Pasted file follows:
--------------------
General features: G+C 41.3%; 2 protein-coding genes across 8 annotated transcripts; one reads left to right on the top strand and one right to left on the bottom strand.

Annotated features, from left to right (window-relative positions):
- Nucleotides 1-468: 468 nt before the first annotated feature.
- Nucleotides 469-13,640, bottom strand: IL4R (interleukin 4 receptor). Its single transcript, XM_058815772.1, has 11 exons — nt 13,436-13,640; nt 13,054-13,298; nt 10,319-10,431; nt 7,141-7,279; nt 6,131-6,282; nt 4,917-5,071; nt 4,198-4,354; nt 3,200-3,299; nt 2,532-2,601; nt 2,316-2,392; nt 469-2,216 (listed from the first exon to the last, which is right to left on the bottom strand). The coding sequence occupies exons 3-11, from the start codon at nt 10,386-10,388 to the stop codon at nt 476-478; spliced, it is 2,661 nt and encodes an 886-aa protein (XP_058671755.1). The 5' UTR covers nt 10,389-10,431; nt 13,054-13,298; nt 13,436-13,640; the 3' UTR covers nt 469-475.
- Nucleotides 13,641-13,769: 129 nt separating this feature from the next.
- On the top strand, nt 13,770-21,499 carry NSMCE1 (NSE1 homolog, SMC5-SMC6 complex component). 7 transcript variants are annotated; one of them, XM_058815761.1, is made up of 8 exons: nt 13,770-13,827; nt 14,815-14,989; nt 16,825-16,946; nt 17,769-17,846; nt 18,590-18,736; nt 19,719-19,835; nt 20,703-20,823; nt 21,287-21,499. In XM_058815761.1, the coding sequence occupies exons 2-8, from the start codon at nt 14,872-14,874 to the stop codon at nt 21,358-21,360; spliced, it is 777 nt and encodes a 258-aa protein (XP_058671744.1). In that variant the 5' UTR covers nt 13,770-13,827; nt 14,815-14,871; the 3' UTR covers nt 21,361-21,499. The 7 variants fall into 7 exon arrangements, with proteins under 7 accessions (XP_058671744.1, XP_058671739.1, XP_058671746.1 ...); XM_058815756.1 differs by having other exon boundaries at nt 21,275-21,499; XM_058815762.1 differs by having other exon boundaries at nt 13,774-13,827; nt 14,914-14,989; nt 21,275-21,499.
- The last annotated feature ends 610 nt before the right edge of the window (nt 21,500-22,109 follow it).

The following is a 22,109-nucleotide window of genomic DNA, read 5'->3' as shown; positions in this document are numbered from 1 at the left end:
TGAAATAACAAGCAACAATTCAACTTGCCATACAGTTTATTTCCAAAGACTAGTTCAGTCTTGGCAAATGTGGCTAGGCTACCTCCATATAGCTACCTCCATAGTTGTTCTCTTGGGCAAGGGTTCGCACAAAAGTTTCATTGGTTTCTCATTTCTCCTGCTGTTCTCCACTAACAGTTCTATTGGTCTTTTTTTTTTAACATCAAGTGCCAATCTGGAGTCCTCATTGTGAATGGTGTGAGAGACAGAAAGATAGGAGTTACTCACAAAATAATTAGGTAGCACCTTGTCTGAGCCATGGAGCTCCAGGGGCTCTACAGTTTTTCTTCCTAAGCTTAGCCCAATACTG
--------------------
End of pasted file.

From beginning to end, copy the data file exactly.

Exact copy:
General features: G+C 41.3%; 2 protein-coding genes across 8 annotated transcripts; one reads left to right on the top strand and one right to left on the bottom strand.

Annotated features, from left to right (window-relative positions):
- Nucleotides 1-468: 468 nt before the first annotated feature.
- Nucleotides 469-13,640, bottom strand: IL4R (interleukin 4 receptor). Its single transcript, XM_058815772.1, has 11 exons — nt 13,436-13,640; nt 13,054-13,298; nt 10,319-10,431; nt 7,141-7,279; nt 6,131-6,282; nt 4,917-5,071; nt 4,198-4,354; nt 3,200-3,299; nt 2,532-2,601; nt 2,316-2,392; nt 469-2,216 (listed from the first exon to the last, which is right to left on the bottom strand). The coding sequence occupies exons 3-11, from the start codon at nt 10,386-10,388 to the stop codon at nt 476-478; spliced, it is 2,661 nt and encodes an 886-aa protein (XP_058671755.1). The 5' UTR covers nt 10,389-10,431; nt 13,054-13,298; nt 13,436-13,640; the 3' UTR covers nt 469-475.
- Nucleotides 13,641-13,769: 129 nt separating this feature from the next.
- On the top strand, nt 13,770-21,499 carry NSMCE1 (NSE1 homolog, SMC5-SMC6 complex component). 7 transcript variants are annotated; one of them, XM_058815761.1, is made up of 8 exons: nt 13,770-13,827; nt 14,815-14,989; nt 16,825-16,946; nt 17,769-17,846; nt 18,590-18,736; nt 19,719-19,835; nt 20,703-20,823; nt 21,287-21,499. In XM_058815761.1, the coding sequence occupies exons 2-8, from the start codon at nt 14,872-14,874 to the stop codon at nt 21,358-21,360; spliced, it is 777 nt and encodes a 258-aa protein (XP_058671744.1). In that variant the 5' UTR covers nt 13,770-13,827; nt 14,815-14,871; the 3' UTR covers nt 21,361-21,499. The 7 variants fall into 7 exon arrangements, with proteins under 7 accessions (XP_058671744.1, XP_058671739.1, XP_058671746.1 ...); XM_058815756.1 differs by having other exon boundaries at nt 21,275-21,499; XM_058815762.1 differs by having other exon boundaries at nt 13,774-13,827; nt 14,914-14,989; nt 21,275-21,499.
- The last annotated feature ends 610 nt before the right edge of the window (nt 21,500-22,109 follow it).

The following is a 22,109-nucleotide window of genomic DNA, read 5'->3' as shown; positions in this document are numbered from 1 at the left end:
TGAAATAACAAGCAACAATTCAACTTGCCATACAGTTTATTTCCAAAGACTAGTTCAGTCTTGGCAAATGTGGCTAGGCTACCTCCATATAGCTACCTCCATAGTTGTTCTCTTGGGCAAGGGTTCGCACAAAAGTTTCATTGGTTTCTCATTTCTCCTGCTGTTCTCCACTAACAGTTCTATTGGTCTTTTTTTTTTAACATCAAGTGCCAATCTGGAGTCCTCATTGTGAATGGTGTGAGAGACAGAAAGATAGGAGTTACTCACAAAATAATTAGGTAGCACCTTGTCTGAGCCATGGAGCTCCAGGGGCTCTACAGTTTTTCTTCCTAAGCTTAGCCCAATACTG